Apartment 1303 (2007) is a standard Japanese horror movie about a woman moving into a haunted apartment.  All things considered, I think it is a marginally above average horror movie.  Its story is fairly interesting.  The scares are fewer than usual, since more screen time is spent on telling the story instead.  However, there are mysterious things happening in the story that are not explained at all.  The climax features cheap effects, perhaps limited by its budget.  Although I can’t say I like its ending, this ending works according to horror movie conventions.

It is surprising to see that it gets remade, perhaps all the best Japanese horror movies have already been remade or taken.  The US-Canadian remake of this movie – Apartment 1303 3D (2012) (Blu-ray release 2013-6-3) made some significant changes to the story.  However, most of these changes weaken the story severely.  For example, replacing a whole sequence of backstory by a few lines of dialogue not only removed the impact of those scenes, but also made the motive of the ghost less clear.  The extra screen time gained is wasted on adding annoying scenes about the protagonist arguing with her mother.  In addition, reducing the little girl’s screentime and role in the story, although removing an unanswered mystery in the original movie, also greatly reduced the impact of her presence in the story.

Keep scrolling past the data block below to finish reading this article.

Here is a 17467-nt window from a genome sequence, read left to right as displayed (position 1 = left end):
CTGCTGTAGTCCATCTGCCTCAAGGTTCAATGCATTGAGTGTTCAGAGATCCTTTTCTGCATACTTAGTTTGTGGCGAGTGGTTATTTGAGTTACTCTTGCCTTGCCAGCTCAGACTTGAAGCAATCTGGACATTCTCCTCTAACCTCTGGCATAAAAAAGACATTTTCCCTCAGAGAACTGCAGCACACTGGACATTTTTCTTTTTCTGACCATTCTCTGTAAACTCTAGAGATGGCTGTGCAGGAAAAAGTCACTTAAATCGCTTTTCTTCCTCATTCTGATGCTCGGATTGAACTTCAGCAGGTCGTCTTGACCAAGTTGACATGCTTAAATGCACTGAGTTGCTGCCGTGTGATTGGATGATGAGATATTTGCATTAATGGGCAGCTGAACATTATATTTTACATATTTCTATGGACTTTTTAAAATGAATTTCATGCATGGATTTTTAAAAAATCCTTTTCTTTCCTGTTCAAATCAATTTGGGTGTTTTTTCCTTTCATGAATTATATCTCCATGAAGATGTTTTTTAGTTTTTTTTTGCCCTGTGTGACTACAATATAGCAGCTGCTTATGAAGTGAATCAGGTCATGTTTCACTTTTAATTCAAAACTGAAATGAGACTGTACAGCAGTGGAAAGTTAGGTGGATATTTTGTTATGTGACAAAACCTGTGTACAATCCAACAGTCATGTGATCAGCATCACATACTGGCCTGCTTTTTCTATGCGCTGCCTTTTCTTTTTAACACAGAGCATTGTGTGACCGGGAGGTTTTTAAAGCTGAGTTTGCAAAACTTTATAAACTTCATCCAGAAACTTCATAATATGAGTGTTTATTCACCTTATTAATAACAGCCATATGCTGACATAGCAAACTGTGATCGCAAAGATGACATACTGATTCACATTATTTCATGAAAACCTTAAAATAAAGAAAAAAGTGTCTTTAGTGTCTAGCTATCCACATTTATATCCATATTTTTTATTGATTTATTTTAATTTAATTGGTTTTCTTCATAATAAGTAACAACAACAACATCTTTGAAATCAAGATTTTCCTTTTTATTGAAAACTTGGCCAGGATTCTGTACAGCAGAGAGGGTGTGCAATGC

Although many people criticize the standard portrayal of ghosts in Japanese horror movies, this disastrous remake indirectly illustrates that Japanese does it for a very good reason – it works.  In this movie, it clearly does not work.  If I show anybody a single screenshot of the ghost in this movie without explaining anything in the story, no one would be able to know that she is a ghost.  Japanese standard portrayal of ghosts does not suffer from this problem.

Then there is the lighting.  I have never criticized movies for their lighting.  However, in this movie, the bland and bright lighting, coupled with the human-looking ghost who looks, speaks and acts like an ordinary woman, effectively prevent the scary scenes from being scary.  (The Shutter remake in 2008 also suffered from a similar problem, but to a less extent.)

Not only is the story changed.  The ending is completely changed too.  However, this ending is ridiculous and tremendously dissatisfying.  Worst of all, it breaks its own rule about what the ghost does.

With all these problems, no wonder the remake got universally bad reviews.  If there is one thing that is good with the remake, it’s the poster.

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